- ‘Freedom 251’ maker Mohit Goel and 2 others arrested in extortion case
- Mohit Goel, director of Freedom 251 maker Ringing Bells detained
- Ringing Bells, the Cheapest Android Phone Maker Reportedly Shutdown
- Ringing Bells Products Available on Amazon from Rs. 399
- Ringing Bells Announces 'Loyalty Card' Programme on its First Anniversary
- Ringing Bells opens booking of HD LED TV on August 15
We all know how much excited and surprised we were when Ringing Bells Pvt Ltd said that they had launched the world's cheapest smartphone in India the "Freedom 251". This case had gone viral all around.
While it was priced at just Rs. 251, there was a huge demand for the phone and as a matter of fact, and many had pre-booked the phone.
However, if you belong to those who pre-booked the smartphone and haven't got any response from its Noida-based makers, you are definitely not alone. It seems the promise that the company had made of delivering "nearly 200,000 Freedom 251 handsets" seems to have just faded away and has become a history where people have even forgotten about it.
While the company had announced that it had delivered 5,000 Freedom 251 smartphones in July, Ringing Bells Pvt Ltd had further said that it would deliver 65,000 more to those who had booked the device in cash on delivery (COD) mode.
What happened after that? Did those people receive the smartphones?
Well, as of now, no new numbers have been shared and it appears the initial hype has completely fizzled out. Interestingly, the company seems to have entered other ventures such as making TVs and other smartphones while crushing the Freedom 251 dream.
Biggest Tech Disappointment of 2016
Despite Freedom 251's attractive package and how it got popularity in a short span, can we consider it as the biggest tech disappointment of 2016?
Faisal Kawoosa, Principal Analyst (Telecoms) at CyberMedia Research (CMR) has made a statement saying that the news of Freedom 251 could have been called as the biggest disappointment only if there had been great expectations attached to it.
He further added that every educated person or those having a fair understanding of technology, doubted it while some booked the smartphone just out of curiosity.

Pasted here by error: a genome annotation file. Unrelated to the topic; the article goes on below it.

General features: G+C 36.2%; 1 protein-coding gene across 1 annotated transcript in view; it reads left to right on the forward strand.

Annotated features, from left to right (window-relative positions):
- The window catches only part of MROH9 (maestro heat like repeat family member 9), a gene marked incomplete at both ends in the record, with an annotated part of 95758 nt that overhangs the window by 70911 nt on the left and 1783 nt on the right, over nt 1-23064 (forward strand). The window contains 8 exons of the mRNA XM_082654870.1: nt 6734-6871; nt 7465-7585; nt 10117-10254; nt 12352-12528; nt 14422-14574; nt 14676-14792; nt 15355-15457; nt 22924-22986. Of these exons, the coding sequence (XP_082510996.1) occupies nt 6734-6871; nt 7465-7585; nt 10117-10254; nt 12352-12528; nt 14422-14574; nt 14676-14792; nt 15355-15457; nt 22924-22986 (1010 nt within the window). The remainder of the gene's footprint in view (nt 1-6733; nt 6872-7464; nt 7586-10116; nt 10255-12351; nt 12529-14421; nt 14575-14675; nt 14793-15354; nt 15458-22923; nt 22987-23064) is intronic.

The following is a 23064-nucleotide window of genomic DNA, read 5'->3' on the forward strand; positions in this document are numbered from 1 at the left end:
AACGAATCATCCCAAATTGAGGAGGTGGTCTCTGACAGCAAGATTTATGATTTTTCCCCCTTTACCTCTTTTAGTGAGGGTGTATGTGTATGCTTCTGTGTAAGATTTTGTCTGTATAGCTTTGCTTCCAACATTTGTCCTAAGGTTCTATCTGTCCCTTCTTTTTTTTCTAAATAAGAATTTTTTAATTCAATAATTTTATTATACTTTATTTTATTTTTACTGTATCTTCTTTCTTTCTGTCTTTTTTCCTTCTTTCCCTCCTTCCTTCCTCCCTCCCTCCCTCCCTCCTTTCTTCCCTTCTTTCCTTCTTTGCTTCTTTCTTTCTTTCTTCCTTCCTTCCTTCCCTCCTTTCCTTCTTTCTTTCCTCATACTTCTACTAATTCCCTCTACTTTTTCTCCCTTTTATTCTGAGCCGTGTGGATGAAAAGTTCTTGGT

Freedom 251 Disappearance
When the news for registration was announced, Ringing Bells had received over 70 million registrations before its payment gateway crashed. What's more, the company in mid-February this year had planned to deliver 2.5 million handsets before June 30.
So, it seems that company has failed on its part and this could be looked at as one of the biggest cheats in the digital age.
After approaching Ringing Bells on the matter, the spokesperson has told IANS that the company was working on improving its reach through distributor networks but did not say a word about Freedom 251's current status or it's disappearance.
The Miracle Device
Ringing Bells CEO, Mohit Goel, had also told earlier that if the government was willing to dole out Rs 50,000 crore (about $7.5 billion), the company could help the 750 million people to become part of digital India by owning a smartphone at Rs 251.
However, according to Parv Sharma, Research Associate at New Delhi-based Counterpoint Research, Freedom 251 raised false hopes in the people about owning a cheap smartphone.
He further added that Freedom 251 had failed to meet the demands of the consumers and the company had to cancel the pre-orders and refund the money to consumers.
Nonetheless, the world's cheapest phone had once made a huge splash across the globe, appearing in every media house writing as the "miracle device".
While we were hoping that this launch could improve our country's image, as everyone was talking about it. It just happened to go in the opposite direction, the long delay has badly tarnished our image globally.
Moreover, this will be a setback for the government also which is pushing the 'Digital India' and 'Make in India' initiatives.
As far as we are concerned, the government should start imposing stricter controls over propositions like Freedom 251, so that the people are not given false hopes and promises. The consumers should be protected.